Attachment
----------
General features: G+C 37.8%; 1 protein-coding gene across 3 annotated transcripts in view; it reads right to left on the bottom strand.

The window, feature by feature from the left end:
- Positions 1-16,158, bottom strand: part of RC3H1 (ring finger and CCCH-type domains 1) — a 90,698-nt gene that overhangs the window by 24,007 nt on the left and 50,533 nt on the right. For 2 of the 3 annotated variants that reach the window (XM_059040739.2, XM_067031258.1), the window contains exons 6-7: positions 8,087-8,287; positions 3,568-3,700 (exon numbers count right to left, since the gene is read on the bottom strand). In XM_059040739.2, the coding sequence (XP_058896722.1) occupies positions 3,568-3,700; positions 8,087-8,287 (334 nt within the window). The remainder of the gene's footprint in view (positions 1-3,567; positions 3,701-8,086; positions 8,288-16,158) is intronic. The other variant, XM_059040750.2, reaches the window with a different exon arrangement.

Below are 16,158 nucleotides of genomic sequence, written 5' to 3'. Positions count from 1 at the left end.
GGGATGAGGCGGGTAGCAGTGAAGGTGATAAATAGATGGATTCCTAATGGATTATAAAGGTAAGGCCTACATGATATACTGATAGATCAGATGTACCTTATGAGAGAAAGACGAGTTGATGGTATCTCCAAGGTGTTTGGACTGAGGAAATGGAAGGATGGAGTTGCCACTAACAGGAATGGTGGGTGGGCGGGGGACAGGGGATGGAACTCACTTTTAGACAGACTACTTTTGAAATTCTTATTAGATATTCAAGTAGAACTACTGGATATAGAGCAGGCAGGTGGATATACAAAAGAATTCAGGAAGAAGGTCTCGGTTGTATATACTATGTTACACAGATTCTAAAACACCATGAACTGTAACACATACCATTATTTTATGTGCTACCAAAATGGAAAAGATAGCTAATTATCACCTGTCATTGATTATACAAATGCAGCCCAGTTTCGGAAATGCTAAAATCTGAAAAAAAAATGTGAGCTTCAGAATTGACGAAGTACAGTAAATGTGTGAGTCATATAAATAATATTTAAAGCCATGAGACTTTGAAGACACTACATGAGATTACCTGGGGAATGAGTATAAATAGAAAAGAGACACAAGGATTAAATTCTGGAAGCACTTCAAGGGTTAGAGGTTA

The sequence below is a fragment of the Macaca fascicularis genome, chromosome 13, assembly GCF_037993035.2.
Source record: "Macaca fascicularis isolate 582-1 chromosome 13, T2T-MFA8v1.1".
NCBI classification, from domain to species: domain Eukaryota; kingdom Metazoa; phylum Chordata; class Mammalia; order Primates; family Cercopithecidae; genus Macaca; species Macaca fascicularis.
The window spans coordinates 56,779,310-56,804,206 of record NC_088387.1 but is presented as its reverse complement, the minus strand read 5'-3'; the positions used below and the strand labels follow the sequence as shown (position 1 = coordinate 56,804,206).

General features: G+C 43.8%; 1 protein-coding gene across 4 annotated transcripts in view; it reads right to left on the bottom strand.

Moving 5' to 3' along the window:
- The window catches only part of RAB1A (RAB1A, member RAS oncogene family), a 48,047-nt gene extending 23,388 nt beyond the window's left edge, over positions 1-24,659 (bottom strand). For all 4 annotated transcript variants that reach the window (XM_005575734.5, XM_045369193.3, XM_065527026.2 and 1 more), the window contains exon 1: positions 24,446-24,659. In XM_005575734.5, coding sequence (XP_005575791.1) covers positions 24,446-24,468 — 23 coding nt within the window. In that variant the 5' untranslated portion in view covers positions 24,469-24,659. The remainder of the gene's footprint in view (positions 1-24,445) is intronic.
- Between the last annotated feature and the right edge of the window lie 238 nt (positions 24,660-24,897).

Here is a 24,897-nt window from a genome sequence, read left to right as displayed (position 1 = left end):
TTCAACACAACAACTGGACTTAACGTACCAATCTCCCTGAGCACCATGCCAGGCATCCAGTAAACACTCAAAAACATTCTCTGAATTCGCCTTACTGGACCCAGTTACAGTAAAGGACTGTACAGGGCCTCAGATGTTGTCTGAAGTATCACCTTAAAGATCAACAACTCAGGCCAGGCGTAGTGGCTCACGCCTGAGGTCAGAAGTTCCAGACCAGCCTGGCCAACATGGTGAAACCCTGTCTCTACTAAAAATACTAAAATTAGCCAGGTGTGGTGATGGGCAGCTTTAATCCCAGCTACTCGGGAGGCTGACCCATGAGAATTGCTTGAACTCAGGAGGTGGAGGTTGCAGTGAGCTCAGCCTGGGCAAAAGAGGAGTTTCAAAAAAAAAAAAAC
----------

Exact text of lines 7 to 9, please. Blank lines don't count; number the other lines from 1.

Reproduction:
Source record: "Macaca fascicularis isolate 582-1 chromosome 13, T2T-MFA8v1.1".
NCBI classification, from domain to species: domain Eukaryota; kingdom Metazoa; phylum Chordata; class Mammalia; order Primates; family Cercopithecidae; genus Macaca; species Macaca fascicularis.
The window spans coordinates 56,779,310-56,804,206 of record NC_088387.1 but is presented as its reverse complement, the minus strand read 5'-3'; the positions used below and the strand labels follow the sequence as shown (position 1 = coordinate 56,804,206).